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Source And Sense

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Chapter Summary

In medieval theological textbooks Greek words seldom occurred; in his use of Greek terms in Latin texts John Calvin appeared to be a typical Renaissance scholar with a special interest in the original sources. By deliberately using the Greek, Calvin suggested that αὐτóπιστος had a special nuance that was difficult to translate; he was not content with the Latin alternatives. The Greek commentators use the term frequently in their commentaries on Aristotle's Posterior Analytics and on Euclid's Elements. To know whether Calvin's use of the term was an innovation, this chapter studies the theological background and the related terminology in the works of some church fathers, medieval theologians, and Reformers. In Calvin's polemical writings αὐτóπιστος occurs five times. In the second Latin edition of the Institutes Calvin stated that all the church fathers, except Augustine, wrote so ambiguously about the human will, that nothing could be concluded from their writings.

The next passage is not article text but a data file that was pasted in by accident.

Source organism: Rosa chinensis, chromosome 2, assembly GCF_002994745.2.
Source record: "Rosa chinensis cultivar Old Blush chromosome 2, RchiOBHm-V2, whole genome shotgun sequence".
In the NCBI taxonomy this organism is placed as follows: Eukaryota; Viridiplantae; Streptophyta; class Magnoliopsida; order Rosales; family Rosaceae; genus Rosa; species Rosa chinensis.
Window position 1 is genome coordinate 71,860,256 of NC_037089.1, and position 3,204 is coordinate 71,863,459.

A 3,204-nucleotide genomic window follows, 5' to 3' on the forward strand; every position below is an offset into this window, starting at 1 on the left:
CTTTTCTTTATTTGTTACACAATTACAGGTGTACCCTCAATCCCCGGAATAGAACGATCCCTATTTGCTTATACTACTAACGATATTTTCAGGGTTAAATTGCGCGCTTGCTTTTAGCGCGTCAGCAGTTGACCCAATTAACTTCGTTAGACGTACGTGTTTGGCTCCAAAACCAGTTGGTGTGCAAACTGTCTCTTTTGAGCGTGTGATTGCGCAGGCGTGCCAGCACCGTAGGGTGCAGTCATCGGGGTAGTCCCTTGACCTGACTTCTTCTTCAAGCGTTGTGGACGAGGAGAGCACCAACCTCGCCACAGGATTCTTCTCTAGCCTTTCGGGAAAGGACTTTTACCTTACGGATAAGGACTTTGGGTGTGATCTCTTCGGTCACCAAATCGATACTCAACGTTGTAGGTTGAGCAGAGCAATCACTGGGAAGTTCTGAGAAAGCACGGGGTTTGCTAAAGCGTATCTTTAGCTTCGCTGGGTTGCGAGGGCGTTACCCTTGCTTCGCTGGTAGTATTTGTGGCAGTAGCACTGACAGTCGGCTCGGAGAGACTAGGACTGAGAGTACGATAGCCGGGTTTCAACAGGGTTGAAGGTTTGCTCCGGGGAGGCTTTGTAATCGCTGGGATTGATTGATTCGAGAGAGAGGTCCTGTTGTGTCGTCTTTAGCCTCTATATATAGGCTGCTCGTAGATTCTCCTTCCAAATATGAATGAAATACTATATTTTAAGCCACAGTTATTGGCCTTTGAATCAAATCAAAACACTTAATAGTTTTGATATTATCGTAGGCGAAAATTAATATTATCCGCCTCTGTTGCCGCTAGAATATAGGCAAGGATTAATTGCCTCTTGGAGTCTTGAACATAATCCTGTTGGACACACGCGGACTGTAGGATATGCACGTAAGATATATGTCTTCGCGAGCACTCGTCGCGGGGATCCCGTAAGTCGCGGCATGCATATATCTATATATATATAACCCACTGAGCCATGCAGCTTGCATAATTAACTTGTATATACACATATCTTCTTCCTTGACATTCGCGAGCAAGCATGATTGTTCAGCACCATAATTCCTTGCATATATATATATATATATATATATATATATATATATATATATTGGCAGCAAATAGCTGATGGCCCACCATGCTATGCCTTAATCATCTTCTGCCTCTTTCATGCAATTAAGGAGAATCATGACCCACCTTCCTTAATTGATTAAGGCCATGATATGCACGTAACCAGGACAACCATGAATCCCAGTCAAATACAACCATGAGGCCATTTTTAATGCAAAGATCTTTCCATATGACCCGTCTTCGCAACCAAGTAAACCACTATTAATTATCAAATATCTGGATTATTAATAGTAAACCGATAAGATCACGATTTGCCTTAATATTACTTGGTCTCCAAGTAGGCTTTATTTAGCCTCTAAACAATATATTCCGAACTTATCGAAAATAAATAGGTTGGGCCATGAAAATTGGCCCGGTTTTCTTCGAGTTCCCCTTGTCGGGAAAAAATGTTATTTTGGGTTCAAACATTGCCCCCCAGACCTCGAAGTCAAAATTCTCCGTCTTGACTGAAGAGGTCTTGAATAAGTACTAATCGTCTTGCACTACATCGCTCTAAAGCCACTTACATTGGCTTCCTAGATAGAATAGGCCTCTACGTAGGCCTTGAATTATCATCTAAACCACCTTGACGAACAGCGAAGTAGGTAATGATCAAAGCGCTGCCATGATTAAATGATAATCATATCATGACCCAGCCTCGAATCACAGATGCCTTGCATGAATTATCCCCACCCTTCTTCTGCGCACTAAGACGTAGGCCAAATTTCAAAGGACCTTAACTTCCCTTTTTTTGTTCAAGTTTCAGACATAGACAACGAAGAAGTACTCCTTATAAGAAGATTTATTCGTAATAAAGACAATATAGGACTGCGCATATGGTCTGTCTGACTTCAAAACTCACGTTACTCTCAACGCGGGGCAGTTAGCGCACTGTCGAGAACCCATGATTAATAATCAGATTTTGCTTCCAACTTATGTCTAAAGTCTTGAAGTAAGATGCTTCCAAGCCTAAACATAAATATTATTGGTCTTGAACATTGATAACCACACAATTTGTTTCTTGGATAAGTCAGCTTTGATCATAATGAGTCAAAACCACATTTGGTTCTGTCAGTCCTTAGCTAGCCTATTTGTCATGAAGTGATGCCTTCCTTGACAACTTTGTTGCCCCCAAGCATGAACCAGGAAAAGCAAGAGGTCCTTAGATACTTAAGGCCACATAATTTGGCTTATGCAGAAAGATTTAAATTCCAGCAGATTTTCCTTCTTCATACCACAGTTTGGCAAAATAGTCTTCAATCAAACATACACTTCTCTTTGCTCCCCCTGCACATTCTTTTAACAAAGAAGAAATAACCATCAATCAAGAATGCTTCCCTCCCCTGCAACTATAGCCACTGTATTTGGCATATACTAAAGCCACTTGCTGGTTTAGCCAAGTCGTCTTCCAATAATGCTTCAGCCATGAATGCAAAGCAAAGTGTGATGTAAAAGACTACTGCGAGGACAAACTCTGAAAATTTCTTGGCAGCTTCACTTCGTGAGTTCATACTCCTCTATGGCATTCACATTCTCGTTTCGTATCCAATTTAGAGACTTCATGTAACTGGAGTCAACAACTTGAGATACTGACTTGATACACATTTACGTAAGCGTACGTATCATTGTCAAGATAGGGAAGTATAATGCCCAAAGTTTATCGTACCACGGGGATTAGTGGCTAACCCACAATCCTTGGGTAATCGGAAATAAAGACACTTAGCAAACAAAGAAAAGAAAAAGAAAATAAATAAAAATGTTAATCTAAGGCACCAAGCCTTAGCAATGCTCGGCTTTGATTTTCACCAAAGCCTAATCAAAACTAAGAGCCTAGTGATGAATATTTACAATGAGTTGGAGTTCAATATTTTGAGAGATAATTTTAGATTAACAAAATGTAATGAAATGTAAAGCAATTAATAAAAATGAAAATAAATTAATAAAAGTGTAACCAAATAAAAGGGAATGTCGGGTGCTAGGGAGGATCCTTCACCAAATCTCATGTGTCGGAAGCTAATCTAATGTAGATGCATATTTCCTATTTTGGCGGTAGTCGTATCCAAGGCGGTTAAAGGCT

Keywords:Aristotle; Euclid; Greek; John Calvin; Latin; Reformed theology; Renaissance scholar



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